Hillier told Martin that when Martin said no to the ballistic missile defence scheme, he had ticked off the Americans, already unhappy about Chrétien saying no to a Canadian military operation in Iraq. Hillier said the Pentagon and the Americans would like his plans for Afghanistan.
It seems that Lang and Stein are saying that Canadian history will designate Hillier as the father of the Afghanistan mission. Hillier made a one-man push for an Afghanistan mission, Lang and Stein say. Hillier's charm and charisma gave him the tools to make Martin cave in to the U.S. military and give up on Darfur and Haiti.
Hillier outfoxed Martin on Afghanistan. Hillier didn't have to outfox Harper. Harper was pro-Pentagon and pro-Bush. Stephen Harper agreed with Hillier.
Now, says Lang, Hillier has turned Afghanistan into a bitter war with no end in sight. The heavy Canadian casualties in Afghanistan will continue because of Hillier, Lang and Stein say.
Rick Hillier as the father of the Afghanistan war is a pretty important thesis. It's plausible. It also makes the war in Afghanistan an even trickier problem for Harper than it already appeared.
The war in Afghanistan is the only thing standing in the way of a majority government for Harper. Quebec wants no part of the Afghanistan war, nor do Ontario, nor Canada's big cities. The Hillier story is not really helping Harper with Afghanistan.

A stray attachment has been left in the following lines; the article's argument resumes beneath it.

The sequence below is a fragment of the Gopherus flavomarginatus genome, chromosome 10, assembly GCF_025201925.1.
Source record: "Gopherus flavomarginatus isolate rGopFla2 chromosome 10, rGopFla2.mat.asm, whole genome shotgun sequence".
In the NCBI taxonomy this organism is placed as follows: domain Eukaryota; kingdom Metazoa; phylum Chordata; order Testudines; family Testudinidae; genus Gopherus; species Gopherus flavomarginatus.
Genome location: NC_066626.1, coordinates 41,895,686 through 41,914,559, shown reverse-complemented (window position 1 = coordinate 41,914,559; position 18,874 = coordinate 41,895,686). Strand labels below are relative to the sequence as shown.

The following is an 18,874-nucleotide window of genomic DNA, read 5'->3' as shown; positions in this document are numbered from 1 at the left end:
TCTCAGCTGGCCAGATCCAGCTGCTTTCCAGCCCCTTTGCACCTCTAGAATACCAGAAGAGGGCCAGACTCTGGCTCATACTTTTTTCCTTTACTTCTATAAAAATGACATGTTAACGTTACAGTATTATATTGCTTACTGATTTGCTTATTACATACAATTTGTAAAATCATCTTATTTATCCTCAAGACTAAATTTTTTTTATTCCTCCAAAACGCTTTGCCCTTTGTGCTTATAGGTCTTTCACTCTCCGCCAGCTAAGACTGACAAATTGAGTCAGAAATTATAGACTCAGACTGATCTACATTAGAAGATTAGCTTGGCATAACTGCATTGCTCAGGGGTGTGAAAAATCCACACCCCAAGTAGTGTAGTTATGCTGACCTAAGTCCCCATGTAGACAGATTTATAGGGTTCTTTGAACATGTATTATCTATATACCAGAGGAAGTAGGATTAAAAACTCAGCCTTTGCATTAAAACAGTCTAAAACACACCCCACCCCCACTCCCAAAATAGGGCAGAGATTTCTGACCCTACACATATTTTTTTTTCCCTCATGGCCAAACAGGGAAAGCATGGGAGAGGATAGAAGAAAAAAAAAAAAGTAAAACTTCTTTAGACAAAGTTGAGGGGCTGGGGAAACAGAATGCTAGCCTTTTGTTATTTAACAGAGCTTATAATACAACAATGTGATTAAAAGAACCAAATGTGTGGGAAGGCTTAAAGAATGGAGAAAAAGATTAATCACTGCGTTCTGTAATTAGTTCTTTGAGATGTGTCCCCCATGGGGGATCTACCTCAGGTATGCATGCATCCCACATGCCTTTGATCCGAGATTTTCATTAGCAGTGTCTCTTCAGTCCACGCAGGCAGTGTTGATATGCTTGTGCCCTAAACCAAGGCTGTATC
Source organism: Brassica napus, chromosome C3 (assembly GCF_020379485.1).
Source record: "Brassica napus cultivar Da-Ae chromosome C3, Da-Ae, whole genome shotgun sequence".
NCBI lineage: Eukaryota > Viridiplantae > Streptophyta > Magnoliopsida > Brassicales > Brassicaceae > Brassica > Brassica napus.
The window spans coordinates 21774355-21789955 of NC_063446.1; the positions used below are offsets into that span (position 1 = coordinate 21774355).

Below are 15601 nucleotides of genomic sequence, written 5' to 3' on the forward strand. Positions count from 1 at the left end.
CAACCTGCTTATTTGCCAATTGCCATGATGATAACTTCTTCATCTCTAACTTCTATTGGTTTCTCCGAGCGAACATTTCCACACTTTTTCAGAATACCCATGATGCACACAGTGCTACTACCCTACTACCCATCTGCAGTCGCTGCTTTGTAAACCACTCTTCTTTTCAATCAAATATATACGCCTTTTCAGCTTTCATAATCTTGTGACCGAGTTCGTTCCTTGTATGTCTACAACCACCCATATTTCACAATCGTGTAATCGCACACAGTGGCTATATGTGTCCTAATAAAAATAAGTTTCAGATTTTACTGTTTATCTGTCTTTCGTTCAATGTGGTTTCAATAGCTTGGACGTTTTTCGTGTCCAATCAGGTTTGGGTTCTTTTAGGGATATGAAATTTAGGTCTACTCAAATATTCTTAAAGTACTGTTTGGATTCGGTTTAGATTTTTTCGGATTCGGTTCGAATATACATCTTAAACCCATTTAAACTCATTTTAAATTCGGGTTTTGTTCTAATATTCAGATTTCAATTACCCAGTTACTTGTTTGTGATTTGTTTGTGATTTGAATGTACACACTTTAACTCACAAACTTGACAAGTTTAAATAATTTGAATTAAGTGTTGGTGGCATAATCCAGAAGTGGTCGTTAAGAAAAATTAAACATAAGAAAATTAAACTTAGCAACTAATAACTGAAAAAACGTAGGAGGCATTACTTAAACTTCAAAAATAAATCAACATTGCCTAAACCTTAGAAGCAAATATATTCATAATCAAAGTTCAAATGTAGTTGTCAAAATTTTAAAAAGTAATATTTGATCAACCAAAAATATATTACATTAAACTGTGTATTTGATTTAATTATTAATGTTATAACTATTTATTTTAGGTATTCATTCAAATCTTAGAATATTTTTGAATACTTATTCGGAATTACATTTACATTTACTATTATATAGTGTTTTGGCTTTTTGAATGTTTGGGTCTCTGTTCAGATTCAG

It is fair to say that Hillier has wielded too much power in the Harper government. Hillier does not know how to respect his political bosses and Hillier undermined former defence minister Gordon O'Connor. This same O'Connor was recently praised by J.L. Granatstein, the historian, as the defence minister who revived the Canadian armed forces. This lavish praise for O'Connor was a Granatstein rebuke for Hillier.
It's interesting to note that when Martin said Canada wouldn't support the U.S. ballistic missile defence system, Hillier came up with his Afghanistan plan to make the Pentagon happy. Martin wasn't worried about the Pentagon, but Hillier was. If Harper is the most pro-American prime minister Canada has had in years, Hillier is the most pro-Pentagon chief of defence staff Canada has ever had.
Harper has to be careful with Hillier, who is loved by the troops in Afghanistan and the media. A wrong move by Harper could pull the whole Afghanistan mission down.
This Hillier story is the most remarkable story to come down the pike for Harper in years.
Hillier refuses to talk to the media about the Fife story. Hillier is not granting any interviews. The father of the Afghanistan war is unusually quiet.
Hillier is too popular to be touched by Harper — the soldiers and the public like Hillier far more than they like Harper. That could explain the new quirky relationship between Hillier and the Prime Minister. Letting Hillier go on the brink of an election campaign would be real folly. Hillier's popularity could stop Harper from getting a majority government.